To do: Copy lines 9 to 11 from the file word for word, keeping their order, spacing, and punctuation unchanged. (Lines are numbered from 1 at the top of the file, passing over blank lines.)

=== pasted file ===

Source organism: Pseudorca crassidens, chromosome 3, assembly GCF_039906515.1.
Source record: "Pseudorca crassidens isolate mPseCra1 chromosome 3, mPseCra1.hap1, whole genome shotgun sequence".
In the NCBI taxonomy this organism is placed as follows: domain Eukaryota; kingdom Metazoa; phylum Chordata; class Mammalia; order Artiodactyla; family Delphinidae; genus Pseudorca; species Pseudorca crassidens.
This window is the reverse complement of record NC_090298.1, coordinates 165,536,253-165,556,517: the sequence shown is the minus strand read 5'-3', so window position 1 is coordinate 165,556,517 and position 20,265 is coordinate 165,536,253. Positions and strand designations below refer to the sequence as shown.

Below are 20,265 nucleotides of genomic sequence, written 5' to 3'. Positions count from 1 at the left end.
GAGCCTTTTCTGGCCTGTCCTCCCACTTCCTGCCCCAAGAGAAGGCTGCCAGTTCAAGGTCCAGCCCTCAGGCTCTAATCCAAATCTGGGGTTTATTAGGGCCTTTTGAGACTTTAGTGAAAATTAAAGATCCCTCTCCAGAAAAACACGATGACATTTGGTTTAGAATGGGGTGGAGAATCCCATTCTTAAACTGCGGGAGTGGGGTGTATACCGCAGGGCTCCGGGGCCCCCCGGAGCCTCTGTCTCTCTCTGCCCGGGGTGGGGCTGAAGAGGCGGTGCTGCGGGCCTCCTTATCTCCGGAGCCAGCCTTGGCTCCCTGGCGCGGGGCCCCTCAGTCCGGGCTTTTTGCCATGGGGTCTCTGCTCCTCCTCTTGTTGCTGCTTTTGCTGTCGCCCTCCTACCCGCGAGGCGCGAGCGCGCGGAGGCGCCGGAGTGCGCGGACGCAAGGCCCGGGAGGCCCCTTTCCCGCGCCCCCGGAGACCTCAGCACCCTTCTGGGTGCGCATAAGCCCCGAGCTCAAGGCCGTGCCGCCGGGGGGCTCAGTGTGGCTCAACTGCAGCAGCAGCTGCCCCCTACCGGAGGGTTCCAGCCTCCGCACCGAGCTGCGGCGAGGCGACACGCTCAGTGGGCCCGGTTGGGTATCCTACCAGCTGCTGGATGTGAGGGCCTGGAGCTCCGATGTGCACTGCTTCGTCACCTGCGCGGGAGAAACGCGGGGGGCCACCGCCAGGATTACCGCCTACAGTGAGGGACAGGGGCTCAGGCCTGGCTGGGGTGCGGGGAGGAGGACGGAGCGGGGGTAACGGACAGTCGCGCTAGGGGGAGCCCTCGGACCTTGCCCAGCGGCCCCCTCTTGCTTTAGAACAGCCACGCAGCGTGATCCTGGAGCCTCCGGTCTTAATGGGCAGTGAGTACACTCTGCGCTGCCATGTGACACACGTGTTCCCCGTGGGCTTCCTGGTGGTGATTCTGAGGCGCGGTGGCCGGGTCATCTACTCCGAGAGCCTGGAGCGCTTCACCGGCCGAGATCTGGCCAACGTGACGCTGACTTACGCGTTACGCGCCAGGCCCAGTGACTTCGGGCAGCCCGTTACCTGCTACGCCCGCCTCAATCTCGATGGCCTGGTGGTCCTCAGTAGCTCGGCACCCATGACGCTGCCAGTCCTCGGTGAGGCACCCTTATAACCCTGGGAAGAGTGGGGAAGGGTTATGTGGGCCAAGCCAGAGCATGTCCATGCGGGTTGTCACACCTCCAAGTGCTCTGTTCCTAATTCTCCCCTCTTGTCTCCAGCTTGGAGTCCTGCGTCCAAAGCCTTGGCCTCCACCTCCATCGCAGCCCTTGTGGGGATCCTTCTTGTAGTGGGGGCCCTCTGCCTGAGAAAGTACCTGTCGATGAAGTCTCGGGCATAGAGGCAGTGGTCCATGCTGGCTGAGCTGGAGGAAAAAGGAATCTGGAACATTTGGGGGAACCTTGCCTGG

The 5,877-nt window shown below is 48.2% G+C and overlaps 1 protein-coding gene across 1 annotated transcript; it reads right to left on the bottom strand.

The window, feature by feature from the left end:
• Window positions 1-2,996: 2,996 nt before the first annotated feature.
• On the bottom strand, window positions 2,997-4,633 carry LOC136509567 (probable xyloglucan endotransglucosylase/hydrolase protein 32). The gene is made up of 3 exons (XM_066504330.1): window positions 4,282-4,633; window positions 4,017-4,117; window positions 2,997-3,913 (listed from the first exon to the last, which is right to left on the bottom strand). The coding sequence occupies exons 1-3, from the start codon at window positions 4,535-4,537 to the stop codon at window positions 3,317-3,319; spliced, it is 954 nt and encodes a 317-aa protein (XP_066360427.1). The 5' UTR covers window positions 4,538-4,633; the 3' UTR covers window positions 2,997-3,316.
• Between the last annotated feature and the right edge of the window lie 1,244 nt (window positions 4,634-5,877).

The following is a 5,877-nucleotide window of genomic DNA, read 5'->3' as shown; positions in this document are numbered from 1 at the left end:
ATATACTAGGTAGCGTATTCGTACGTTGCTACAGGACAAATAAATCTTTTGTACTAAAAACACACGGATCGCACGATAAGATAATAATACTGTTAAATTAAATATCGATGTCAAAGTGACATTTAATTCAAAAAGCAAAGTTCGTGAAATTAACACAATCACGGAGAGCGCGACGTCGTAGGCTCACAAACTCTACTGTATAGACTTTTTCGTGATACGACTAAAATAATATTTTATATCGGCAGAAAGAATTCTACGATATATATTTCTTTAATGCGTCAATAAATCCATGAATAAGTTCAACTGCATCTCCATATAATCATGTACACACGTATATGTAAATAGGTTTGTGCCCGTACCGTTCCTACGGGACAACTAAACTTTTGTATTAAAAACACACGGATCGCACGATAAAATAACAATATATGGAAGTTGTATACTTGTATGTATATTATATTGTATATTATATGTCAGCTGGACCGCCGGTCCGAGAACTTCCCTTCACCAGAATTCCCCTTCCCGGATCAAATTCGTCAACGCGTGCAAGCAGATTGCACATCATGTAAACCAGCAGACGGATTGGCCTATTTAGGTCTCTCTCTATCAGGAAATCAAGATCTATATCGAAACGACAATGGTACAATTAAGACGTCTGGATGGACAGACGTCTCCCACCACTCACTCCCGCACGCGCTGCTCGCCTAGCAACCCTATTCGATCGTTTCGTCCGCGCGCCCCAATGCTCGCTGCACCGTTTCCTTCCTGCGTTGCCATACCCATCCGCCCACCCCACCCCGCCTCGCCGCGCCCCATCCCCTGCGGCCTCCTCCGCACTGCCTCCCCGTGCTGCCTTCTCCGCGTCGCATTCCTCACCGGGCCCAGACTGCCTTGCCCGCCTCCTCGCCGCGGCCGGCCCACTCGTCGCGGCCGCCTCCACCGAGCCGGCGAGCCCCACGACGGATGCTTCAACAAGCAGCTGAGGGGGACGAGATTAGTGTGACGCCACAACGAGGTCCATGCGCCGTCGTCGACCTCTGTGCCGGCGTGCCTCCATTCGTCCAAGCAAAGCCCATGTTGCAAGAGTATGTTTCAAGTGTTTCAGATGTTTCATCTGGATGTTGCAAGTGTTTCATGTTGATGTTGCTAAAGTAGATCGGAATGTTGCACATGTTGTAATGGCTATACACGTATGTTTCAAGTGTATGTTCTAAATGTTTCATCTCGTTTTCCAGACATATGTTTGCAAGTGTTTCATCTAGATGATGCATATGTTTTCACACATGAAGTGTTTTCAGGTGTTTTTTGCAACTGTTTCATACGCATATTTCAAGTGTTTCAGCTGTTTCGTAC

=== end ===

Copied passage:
• Window positions 1-2,996: 2,996 nt before the first annotated feature.
• On the bottom strand, window positions 2,997-4,633 carry LOC136509567 (probable xyloglucan endotransglucosylase/hydrolase protein 32). The gene is made up of 3 exons (XM_066504330.1): window positions 4,282-4,633; window positions 4,017-4,117; window positions 2,997-3,913 (listed from the first exon to the last, which is right to left on the bottom strand). The coding sequence occupies exons 1-3, from the start codon at window positions 4,535-4,537 to the stop codon at window positions 3,317-3,319; spliced, it is 954 nt and encodes a 317-aa protein (XP_066360427.1). The 5' UTR covers window positions 4,538-4,633; the 3' UTR covers window positions 2,997-3,316.
• Between the last annotated feature and the right edge of the window lie 1,244 nt (window positions 4,634-5,877).